Using black and white and shades of grey, I simply paint on the Overlay layer using mostly hard brushes, with the occasional dab of airbrush and a little bit of blending with the smudge tool. By using an Overlay layer in this way the shading retains more saturation than if you just painted with black and white, but less saturation than if you use the Dodge and Burn tools on the original. For me it strikes the perfect balance, and it's very easy to tweak the shading without affecting any other elements in the image.
There are alternatives to this method, you can for instance paint with the Dodge and Burn tools on the Overlay layer instead of a brush, with similar results (but never on the original layer, the saturation goes crazy).
Or if you don't want to create a specific layer for shading (and often I don't) then you can paint with a brush over the original colour like this: select the initial colour (in this case the green of the face) and using this same colour set your brush's blending mode to Multiply, lower the opacity to about 20% and paint the shadows. For the highlights set the brush to Screen. This will keep your shading nicely coloured without going dead like it does if you simply paint with black or white, but without over saturating.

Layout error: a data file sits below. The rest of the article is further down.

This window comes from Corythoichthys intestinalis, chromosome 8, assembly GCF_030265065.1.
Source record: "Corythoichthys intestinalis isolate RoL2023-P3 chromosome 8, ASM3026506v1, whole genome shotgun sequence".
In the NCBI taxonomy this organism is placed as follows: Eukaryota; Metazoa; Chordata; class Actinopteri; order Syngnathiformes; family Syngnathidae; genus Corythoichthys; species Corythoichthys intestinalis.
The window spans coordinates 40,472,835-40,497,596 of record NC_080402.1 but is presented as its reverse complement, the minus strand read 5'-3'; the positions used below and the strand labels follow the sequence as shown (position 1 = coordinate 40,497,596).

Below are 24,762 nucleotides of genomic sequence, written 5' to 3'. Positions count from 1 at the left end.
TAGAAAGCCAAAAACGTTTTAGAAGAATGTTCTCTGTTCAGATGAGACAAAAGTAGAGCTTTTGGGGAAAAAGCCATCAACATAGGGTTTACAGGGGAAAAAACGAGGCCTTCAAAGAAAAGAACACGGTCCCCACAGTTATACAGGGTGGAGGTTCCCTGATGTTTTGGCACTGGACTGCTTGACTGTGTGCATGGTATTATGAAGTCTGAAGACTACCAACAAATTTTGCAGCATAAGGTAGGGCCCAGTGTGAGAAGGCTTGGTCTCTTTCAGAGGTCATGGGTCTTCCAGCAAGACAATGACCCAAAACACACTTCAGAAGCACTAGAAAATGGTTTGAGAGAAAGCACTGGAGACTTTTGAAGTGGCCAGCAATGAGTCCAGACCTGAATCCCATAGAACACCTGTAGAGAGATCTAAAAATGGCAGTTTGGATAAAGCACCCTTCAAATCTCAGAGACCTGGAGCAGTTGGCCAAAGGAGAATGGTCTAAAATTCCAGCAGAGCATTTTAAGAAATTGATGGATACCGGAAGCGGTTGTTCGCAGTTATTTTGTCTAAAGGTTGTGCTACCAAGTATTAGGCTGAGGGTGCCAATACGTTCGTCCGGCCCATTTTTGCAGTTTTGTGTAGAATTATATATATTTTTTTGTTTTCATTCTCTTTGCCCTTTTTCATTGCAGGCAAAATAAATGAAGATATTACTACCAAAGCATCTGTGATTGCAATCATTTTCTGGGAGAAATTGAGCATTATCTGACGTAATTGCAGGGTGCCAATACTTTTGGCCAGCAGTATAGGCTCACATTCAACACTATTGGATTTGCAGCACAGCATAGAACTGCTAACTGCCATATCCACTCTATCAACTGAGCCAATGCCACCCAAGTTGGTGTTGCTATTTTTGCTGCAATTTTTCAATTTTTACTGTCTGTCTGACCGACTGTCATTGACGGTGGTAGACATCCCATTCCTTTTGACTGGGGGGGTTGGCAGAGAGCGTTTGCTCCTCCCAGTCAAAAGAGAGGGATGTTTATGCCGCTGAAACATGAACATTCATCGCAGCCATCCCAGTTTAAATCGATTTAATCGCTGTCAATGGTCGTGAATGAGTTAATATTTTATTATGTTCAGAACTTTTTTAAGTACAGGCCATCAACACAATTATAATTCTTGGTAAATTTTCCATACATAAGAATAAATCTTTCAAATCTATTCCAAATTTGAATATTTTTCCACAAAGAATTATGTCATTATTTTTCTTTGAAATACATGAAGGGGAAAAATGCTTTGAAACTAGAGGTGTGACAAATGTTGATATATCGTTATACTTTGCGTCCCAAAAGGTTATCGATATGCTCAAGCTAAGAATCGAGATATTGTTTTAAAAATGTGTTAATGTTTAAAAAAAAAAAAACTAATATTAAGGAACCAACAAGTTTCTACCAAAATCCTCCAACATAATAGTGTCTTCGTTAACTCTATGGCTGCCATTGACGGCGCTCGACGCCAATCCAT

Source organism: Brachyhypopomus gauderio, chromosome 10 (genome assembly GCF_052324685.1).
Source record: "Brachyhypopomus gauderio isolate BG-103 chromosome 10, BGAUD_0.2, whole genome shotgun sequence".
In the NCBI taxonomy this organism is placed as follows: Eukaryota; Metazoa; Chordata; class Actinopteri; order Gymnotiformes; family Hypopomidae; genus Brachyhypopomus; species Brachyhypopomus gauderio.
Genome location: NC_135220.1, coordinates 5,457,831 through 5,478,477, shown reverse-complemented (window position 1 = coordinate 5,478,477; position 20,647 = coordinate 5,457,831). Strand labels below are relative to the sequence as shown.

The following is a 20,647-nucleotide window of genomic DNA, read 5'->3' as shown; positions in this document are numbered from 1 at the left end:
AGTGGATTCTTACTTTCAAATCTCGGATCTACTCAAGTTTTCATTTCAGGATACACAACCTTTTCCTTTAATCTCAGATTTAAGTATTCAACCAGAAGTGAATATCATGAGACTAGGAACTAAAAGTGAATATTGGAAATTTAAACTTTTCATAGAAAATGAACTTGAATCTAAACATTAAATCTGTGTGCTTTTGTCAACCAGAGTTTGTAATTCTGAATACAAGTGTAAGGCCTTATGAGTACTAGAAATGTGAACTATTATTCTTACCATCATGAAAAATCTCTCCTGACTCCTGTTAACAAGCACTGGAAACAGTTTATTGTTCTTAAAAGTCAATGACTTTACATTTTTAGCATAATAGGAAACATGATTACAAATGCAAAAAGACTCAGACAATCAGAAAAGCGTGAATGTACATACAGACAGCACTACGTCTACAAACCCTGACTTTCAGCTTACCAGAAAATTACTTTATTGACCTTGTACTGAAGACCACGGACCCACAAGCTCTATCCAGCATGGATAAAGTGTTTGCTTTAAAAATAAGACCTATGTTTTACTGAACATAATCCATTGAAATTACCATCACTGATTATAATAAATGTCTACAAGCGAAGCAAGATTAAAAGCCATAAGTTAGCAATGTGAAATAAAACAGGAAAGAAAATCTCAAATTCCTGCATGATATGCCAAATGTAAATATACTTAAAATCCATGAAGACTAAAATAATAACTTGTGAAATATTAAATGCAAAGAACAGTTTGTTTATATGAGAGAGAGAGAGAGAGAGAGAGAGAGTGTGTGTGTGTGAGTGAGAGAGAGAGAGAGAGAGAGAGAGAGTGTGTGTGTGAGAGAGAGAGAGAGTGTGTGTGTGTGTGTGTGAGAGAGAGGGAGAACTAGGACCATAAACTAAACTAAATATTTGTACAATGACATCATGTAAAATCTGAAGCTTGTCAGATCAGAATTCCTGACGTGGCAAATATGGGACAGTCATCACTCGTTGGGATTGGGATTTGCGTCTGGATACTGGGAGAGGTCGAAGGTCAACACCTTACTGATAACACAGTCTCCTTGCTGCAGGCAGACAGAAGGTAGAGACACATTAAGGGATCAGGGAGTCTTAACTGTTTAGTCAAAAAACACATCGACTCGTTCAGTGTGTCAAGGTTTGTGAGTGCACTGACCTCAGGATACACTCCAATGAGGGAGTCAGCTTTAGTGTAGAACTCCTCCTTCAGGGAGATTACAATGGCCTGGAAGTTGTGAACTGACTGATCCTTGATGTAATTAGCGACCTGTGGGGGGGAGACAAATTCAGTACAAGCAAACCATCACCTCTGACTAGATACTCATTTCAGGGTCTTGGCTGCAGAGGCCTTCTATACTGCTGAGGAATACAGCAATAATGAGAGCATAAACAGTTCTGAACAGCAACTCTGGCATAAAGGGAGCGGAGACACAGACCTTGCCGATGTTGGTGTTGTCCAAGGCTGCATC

At this point I add some stronger shading on a new layer with the airbrush. For the deep shadows I do use black, or a very dark green.
I create a new Overlay layer with the same settings as before, and use the Noise filter to add some texture. I then use the Median filter to make the texture softer and more grainy.
I Alt-click on the New Adjustment Layer in the Layers palette to create a Levels adjustment layer using the underlying face layers as a clipping mask, and boost the contrast.
Next I paint the cracks in Katie's skin. I do this loosely with the Wacom tablet and a hard-edged brush on a new Overlay layer (same settings as before). I initially paint them in black, and once painted I run the Frosted Glass filter on them to create a more natural looking effect. I duplicate the layer, invert the colours and shift the copy slightly down and to the left to create the highlights on the ridges. I then merge the two layers together and lower the opacity to a nice looking level.